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Can I get a Do-Over?

Have you ever experienced the accomplishment high only to get sucked down into the murky depths of low, vowing that one of these days you’re going to get off this rollercoaster ride?

The past few weeks I’ve focused on a big work project that at times left me feeling smart and satisfied, then quickly dropped me into feeling down-right dumb and frustrated with myself.

Just the other day as I plugged away at my laptop when a quiet, anxious voice crept into my head…“You’re never going to finish this,” she said.

“Oh yes I am,” I silently retorted as I determinedly typed away and pushed her nagging voice away.  Until two hours later when that voice crept in again, only this time not-so-quiet and not-so-push-able.

“You won’t finish this project today or even this week.  You better cancel the fun you were planning on having tonight.  There’s no time.”

I paused, looking at the clock and thought, “Yikes, maybe that’s true.  I better cancel my canoe practice tonight.  There’s no time.”  And this time that anxious voice lingered in my mind.

“There’s no time.  Can’t get it all done.”

“There’s no time.  Don’t stop for fun.”

“There’s not enough time.  Panic!”

My body grew tense as I typed away and flexed my ankles up and down, as I do when panic begins to froth.

“I can’t get everything done.  Why aren’t I faster?  Smarter?  Better?” Yadda yadda yadda! My mind ran away from me and the quiet, anxious voice blew up into a loud, nasty overwhelming voice.  Feeling like a chicken with its head cut off, anxiously running around in circles, I did the only thing that works in these situations.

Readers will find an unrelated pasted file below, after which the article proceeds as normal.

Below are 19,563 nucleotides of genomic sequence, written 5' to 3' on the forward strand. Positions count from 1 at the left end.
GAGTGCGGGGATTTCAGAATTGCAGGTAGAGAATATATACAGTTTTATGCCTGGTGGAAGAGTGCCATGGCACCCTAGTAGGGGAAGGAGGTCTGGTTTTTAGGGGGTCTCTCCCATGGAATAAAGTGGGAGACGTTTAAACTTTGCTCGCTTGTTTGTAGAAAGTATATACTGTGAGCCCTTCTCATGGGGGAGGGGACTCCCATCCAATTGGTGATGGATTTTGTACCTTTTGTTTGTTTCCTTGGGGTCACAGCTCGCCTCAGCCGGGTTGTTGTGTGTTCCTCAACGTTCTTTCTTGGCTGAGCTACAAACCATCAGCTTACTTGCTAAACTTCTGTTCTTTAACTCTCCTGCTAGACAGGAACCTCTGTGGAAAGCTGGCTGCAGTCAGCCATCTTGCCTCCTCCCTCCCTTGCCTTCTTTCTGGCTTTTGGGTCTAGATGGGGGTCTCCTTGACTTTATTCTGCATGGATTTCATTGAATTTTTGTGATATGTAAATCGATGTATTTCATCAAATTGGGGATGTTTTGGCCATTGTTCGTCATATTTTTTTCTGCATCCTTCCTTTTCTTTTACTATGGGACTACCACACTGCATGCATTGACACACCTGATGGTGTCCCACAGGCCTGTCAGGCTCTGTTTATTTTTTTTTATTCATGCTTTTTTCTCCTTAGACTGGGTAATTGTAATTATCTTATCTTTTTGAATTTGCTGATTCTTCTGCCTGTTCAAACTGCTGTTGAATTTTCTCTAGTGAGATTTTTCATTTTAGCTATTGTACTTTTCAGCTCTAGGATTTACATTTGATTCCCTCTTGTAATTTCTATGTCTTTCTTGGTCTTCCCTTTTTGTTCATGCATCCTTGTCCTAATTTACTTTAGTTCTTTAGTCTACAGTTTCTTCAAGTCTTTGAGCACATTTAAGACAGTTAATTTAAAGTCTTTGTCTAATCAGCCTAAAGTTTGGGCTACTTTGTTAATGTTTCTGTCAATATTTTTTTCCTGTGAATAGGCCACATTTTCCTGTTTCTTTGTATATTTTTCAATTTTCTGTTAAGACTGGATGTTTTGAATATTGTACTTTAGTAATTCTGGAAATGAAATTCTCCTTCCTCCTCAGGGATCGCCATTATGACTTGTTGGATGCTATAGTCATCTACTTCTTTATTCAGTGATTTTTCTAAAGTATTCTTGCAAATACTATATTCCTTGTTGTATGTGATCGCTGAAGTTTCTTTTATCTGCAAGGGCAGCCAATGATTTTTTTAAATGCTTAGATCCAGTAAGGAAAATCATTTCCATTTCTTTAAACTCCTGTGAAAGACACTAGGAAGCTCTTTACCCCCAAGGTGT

I sentenced myself to go take a nap. 

I’ve learned that when my mind runs away with loud, nasty thoughts I need to take a Do-Over.

My Do-Over always consists of: releasing myself from work-jail, finding a couch, pulling the shades and plopping down for a snooze.  Like any ornery child who screams and says mean things I find that a 20-30 minute nap in the middle of my work-day keeps me feeling happy, refreshed and free of panic-stricken anxiety.

Some people would say I’m lazy or undisciplined but I see sleeping as a way to play nice with myself and enjoy my busy life, rather than working mean and hard.

My Do-Over consistently helps me enjoy the heights of accomplishment and teaches me that I always have enough time to: get things done, have fun, take care of myself and enjoy the day because I always awake feeling refreshed and ready to keep going.

I’d love to hear from you!

*Do you have a loud, nasty voice in your head that tries to derail you?  If so, what does it say? 

AND…

*Do you have a reliable Do-Over that you don’t readily admit to, but that re-sets your thinking and keeps you motivated?  

Our community loves sharing, it’s how we learn best so please add your comment below!

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With Smiles,

Samantha Sawyer, M.A. SLP, Creator of Joy

 

8 Comments

  • Doreen Johnson says:

    Fun idea . . . I think I’ll try it!

  • Kelly Cooper says:

    I am a new Speech Therapist and my nasty voice often tells me to “stop trying”, “no hope for this one”, “that is not going to work.” My Do-over is a walk outside! During a walk I can organize my thoughts and process all the pieces to my clients session. It gives me time to think about the good and plan for the next session accordingly. Plus it helps to re-energize!

  • Aubrey says:

    My nasty voice tells me I’m not going to succeed. Why do I keep trying the same thing. I’m not qualified for anything else so I have to make this work. Other people with less experience are more successful. I step back and take a few deep breathes. Network, talk to other people about their challenges and solutions. Go for a run or do some yoga. Change my thoughts and get right sized thinking again.

    • Samantha says:

      I know you’re great at getting out of your head and into your heart, and keeping at least one eye on your dreams so they come true!

  • Deirdre says:

    Great job Samantha! You just gave voice to the last few weeks for me. Nice to know I’m not alone!

    • Samantha says:

      You’re definitely NOT alone. The bigger dream we move toward = a louder “don’t/can’t do it” voice can be. Good thing you’ve got the power!

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